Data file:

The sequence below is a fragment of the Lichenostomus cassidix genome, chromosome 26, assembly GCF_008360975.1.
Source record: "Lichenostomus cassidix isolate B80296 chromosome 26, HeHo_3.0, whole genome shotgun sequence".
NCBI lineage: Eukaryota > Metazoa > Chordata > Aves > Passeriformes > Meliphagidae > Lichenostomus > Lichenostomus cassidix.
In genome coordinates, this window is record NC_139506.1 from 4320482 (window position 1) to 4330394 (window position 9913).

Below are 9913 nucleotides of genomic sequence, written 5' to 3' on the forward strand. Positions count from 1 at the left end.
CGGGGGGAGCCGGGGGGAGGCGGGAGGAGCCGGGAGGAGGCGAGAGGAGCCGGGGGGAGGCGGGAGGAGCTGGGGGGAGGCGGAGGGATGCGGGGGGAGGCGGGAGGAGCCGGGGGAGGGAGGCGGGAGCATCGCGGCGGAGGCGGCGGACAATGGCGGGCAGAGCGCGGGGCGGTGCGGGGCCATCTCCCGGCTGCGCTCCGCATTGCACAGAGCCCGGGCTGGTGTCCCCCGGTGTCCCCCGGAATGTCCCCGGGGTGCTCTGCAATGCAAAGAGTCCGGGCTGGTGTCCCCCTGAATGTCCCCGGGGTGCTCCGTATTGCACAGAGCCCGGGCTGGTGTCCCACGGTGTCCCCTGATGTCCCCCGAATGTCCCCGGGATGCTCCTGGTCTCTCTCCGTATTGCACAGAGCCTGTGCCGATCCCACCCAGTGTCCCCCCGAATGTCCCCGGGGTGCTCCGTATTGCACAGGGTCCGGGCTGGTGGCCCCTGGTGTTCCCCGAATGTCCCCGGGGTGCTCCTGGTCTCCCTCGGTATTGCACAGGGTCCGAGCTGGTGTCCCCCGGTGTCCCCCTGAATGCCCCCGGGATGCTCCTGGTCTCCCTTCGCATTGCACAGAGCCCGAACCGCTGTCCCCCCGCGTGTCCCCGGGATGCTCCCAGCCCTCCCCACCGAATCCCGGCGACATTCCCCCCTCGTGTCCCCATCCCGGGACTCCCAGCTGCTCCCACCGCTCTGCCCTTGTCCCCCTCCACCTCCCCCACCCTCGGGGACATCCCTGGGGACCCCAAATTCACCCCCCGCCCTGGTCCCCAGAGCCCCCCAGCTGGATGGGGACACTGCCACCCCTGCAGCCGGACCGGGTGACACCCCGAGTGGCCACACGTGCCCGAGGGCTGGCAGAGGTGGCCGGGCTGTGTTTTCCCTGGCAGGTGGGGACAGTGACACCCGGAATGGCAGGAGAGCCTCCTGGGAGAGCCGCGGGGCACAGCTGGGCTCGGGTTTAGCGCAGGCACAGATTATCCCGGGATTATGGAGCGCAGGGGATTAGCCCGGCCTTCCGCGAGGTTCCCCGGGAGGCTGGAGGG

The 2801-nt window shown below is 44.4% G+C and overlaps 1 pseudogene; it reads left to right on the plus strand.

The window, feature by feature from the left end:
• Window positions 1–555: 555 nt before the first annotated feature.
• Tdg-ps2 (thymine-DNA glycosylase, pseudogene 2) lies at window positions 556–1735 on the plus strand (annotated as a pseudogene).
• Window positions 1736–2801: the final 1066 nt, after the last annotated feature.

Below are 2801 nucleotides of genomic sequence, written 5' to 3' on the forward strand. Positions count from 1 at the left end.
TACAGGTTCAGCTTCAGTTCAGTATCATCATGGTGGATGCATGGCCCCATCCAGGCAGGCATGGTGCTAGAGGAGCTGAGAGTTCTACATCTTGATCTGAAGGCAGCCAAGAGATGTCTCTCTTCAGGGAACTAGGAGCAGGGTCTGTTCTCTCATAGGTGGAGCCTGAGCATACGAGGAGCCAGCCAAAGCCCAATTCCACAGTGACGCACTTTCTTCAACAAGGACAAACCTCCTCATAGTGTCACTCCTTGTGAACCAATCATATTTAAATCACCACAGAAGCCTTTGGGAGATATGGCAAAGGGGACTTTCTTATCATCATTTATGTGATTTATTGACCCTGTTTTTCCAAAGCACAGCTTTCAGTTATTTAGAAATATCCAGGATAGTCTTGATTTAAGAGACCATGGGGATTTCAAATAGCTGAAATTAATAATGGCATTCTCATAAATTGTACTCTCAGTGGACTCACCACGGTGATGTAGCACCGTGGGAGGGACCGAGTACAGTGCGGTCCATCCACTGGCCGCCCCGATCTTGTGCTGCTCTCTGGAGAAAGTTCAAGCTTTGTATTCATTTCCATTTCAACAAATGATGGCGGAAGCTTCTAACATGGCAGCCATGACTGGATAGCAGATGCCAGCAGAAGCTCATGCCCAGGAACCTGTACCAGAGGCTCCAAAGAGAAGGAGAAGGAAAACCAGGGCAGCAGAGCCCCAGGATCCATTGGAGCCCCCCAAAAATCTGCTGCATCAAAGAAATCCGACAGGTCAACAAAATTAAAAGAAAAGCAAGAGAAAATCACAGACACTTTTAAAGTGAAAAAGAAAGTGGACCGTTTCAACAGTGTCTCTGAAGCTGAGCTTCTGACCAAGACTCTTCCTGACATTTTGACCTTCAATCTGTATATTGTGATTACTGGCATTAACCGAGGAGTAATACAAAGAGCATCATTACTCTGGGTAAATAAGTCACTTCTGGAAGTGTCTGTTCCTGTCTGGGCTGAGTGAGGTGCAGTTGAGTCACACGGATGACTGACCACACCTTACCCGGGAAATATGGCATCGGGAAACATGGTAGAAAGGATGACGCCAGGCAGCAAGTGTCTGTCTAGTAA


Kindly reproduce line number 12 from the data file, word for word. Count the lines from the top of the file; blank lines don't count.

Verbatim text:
Below are 2801 nucleotides of genomic sequence, written 5' to 3' on the forward strand. Positions count from 1 at the left end.